Another failure was the 6 year old string weed-trimmer. The head overheated and plastic melted. It looks like I need a new head and some lithium grease for the shaft. I used to have some at the old homestead but I can’t find it now. More shopping.

Well, with a large lot and dandelions in their prime, bad things come in bunches. With rain expected over the next couple of days, I have to get cutting ASAP…

  • May 30 / 2013
  • 7
horticulture

Back In The Saddle

Yesterday, having caught up with my seeding, I did other things for my land. I finally got around to fixing the old mower’s deck. The mounting bolts I thought were rounded off were actually coated with grass-juice… I sharpened the blades to increase efficiency. They weren’t as bad as I thought despite hitting so many rocks on my property last year.

Some things were wrecked however. When I went to remount the deck, I discovered that two bolts were missing that supported the deck on one side. I guess the abuse last year loosened the bolts. As I did not have any replacements I did a bit of welding to secure the mount. I also straightened a strut that was bent.

I took it out for a spin and whacked off the first dandelions and the grass itself. This is the first spring after planting from seed. In places the grass is already perfect, lush and dense. A few spots with poor soil or low snow-cover have a lot of growing to do. The thing I liked most is that the quackgrass has really been set back. Large portions of the lawn have none despite a general infection two years ago. Quackgrass hates regular mowing and perennial rye grass just gets bushier.

There are a few places I need to level a bit as the land settled in an irregular fashion after planting and in the drought last year. I need to do a bit of rake and wheelbarrow work. The damned berms are a bigger problem. The dandelions love them and the little woman still has planted nothing there. I am temped to turn them into a paradise for rabbits by planting them over with wild roses… :-(

  • May 26 / 2013
  • 1
horticulture

Emergence

About two weeks ago, I began to seed my garden. Recent developments:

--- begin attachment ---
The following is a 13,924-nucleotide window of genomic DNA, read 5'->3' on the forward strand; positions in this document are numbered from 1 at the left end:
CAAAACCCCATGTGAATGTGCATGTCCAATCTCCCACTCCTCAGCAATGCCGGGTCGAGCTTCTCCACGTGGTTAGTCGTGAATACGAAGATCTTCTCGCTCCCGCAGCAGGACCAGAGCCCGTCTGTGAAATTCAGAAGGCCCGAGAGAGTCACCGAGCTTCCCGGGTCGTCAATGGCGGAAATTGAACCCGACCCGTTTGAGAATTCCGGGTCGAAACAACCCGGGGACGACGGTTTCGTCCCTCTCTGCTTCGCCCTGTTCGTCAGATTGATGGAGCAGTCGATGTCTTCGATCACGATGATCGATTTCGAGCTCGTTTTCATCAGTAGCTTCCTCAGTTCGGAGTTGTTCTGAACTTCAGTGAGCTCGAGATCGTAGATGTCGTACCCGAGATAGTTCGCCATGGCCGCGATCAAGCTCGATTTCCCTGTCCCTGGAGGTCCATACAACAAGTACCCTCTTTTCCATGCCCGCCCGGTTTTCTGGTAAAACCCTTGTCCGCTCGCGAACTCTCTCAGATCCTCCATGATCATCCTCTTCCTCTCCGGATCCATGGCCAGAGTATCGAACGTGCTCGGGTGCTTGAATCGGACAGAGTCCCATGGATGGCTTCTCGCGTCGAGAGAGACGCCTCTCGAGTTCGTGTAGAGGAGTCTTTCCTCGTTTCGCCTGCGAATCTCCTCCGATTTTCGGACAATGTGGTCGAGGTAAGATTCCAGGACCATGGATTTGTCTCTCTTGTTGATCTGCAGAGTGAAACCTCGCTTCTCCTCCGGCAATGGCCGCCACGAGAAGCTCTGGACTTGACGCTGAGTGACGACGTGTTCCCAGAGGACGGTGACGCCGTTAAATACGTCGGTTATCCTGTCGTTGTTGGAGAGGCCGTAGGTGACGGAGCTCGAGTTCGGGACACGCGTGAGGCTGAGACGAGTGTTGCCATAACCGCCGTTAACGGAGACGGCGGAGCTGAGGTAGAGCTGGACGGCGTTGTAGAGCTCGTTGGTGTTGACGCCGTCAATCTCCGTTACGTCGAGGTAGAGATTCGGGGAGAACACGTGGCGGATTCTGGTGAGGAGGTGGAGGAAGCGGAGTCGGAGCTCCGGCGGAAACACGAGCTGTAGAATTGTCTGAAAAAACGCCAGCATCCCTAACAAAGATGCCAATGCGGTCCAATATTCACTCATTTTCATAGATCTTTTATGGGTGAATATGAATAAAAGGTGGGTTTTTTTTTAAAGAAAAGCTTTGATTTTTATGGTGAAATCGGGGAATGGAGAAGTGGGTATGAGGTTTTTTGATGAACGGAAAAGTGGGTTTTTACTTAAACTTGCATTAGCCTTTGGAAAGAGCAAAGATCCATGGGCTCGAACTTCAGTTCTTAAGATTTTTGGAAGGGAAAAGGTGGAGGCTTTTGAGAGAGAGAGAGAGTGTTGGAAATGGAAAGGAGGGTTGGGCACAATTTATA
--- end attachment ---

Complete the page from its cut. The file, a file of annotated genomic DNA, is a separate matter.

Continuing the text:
• I have finished seeding corn by hand, one per square foot, 500g of seed…about 4500 kernels. I hope my friends show up to help eat the crop. ;-) I think, next year, I will ask them to help plant it as well.
  • The first sprouts I have seen are corn, radish, rhubarb, asparagus, lilies, rose, and apple. It’s going to be a great year.
  • I still have a bunch of tree seeds and a few onion sprouts to plant.
  • Dandelions got raked over with my battery-powered whipper-snipper.
  • My Dahlia cuttings seemed to have had a setback but it was just a period of low light. I will move them outside shortly to fix that.
  • I have sprouted some unknown bulbs donated by a relative. I suspect they are tulip, narcissus or daffodil bulbs. I have not planted those for years but images on the web seem to match.

Tomorrow, I plan to plant grass seed on a few bare zones/spots and place a bunch of dormant tree-seeds in trays. If I have the energy, I may fertilize the grass and start watering more than the garden-seeds. I also plan to sharpen the blades on the big mower. I have to weld on nuts to the retaining bolts which have been in forever… It seems I work harder now that I am retired.

  • May 02 / 2013
  • 2
food, horticulture

Planting Corn

Last year I had the best crop of corn of my life despite a drought and distraction by renovation of the old homestead. The weeds nearly won…

This year I will change to a smaller patch more densely planted. The strategy is to allow the corn to shade the damned weeds and win. To do that I will change from 30 inch spacing of rows to 12 inches with 12 inches between plants in the row. This will reduce competition between roots of plants which were only 4 inches apart last year. Each plant will be offset 6 inches from the nearest one in the next row. I can cultivate small weeds by hand by straddling a row of corn until they are too tall. By then they will shade the weeds. This gives a density of 43500 plants per acre but they will receive TLC all summer and good fertilization. I will have one low spot but if it floods I will just bail it out. These plants will have no excuse not to produce as water will be close at hand.

No doubt the yield will be more than we can eat but a few parties and putting away frozen and creamed corn could take care of a bunch. Barring tornadoes or hail or some horrible pests… it should be another good year. Last year I was a hero for a couple of weeks… Next week will be sunny and warm, good conditions to prepare to plant by the end of the week.